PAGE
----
There's an undeniable stigma attached to the genre themed, bulk DVD packs found at big box retailers (and online). I will not deny that detractors have perfectly legitimate grievances. From poor video transfers and weak sauce filler films surrounding the few choice flicks, to horrendous packaging decisions, it's incredibly easy to dismiss these packs out of hand. That snap judgement is like seeing the landscape but missing the trees. There are unremembered gems buried inside these multipacks that are worth your time and dollar investment; think of them as treasure chests containing immeasurable wealth packed together with some steaming shit. Put on your hazmat suit because we're going in; I'm going to help you find the gold in Mill Creek Entertainment's Drive-In Cult Classics: 32 Movie Collection.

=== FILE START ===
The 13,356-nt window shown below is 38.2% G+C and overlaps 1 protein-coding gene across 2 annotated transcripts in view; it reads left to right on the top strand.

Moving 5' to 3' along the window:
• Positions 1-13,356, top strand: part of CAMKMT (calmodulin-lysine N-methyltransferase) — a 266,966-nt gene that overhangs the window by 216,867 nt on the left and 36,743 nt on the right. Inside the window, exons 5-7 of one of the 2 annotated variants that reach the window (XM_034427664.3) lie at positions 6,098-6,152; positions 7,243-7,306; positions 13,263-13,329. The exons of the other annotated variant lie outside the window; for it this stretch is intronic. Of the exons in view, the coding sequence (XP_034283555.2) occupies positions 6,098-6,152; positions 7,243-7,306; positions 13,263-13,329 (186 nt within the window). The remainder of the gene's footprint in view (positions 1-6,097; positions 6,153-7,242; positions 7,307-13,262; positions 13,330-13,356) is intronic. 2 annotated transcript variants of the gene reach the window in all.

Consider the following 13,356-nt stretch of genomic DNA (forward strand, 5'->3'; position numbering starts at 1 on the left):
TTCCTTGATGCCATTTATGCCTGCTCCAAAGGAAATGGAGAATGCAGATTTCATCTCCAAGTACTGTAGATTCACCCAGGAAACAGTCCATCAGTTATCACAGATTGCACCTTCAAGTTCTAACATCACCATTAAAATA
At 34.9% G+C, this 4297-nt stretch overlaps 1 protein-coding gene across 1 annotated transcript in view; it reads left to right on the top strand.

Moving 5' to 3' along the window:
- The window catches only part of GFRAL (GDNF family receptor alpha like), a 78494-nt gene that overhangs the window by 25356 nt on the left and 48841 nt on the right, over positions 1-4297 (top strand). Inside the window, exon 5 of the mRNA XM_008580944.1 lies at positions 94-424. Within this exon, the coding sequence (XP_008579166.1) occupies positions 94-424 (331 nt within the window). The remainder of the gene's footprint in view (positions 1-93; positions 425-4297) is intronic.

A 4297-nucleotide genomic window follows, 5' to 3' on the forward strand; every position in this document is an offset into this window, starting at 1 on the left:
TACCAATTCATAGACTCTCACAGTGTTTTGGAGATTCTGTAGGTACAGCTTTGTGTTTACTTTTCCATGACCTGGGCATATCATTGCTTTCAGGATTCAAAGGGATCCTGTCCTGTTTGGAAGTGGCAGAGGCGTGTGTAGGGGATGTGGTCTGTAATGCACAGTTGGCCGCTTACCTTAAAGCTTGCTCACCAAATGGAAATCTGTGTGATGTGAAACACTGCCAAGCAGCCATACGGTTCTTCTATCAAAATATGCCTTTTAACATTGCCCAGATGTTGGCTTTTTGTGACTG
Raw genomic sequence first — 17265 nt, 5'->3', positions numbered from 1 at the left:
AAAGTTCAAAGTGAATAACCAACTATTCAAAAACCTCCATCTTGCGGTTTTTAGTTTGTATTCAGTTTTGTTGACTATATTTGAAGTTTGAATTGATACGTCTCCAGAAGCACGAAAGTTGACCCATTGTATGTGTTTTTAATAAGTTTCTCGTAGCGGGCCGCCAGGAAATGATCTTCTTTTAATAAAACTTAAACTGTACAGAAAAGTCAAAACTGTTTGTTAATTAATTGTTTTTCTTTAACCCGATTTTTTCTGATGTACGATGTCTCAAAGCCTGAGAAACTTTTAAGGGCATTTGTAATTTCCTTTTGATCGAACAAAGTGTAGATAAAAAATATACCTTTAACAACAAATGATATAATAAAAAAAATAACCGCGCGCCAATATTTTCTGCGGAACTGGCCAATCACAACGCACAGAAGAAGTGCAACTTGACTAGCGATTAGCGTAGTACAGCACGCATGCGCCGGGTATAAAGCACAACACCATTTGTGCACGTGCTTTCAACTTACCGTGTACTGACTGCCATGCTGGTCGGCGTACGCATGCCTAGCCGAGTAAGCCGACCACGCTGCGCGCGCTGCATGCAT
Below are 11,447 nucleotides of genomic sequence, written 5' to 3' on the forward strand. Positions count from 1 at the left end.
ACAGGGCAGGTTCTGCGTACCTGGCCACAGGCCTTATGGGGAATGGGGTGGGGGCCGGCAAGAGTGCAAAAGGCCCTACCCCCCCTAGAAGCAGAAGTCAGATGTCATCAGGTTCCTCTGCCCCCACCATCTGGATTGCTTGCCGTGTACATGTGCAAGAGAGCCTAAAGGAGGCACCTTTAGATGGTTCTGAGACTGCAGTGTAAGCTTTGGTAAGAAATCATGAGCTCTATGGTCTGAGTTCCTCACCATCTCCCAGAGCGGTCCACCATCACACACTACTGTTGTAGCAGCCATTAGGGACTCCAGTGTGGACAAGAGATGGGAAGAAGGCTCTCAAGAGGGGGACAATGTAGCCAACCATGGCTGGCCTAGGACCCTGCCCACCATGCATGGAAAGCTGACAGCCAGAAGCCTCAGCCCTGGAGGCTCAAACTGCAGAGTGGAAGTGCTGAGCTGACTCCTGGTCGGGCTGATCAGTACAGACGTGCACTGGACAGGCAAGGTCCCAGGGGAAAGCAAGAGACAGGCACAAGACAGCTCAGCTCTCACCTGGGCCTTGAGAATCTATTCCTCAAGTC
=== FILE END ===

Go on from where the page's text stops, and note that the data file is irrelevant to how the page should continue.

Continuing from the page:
The box art promises titillating teens, bodacious beach bodies and a loving look back at the disappearing world of drive-ins. Promising appearances by Robert Carradine, Peter Cushing, Jayne Mansfield, Donald Pleasance and John Savage, this shameless plastic and cardboard huckster will do whatever it takes to get to the register in your grubby paws. It's the sort of showmanship we've come to expect from the classic trailers for these type of films; promising more than they can hope to deliver in far more exciting fashion than they could ever have afforded to film. Should we now shame and shun these same flicks for prostituting themselves to us in exactly the same way they always have? It's salacious and that's why we love it.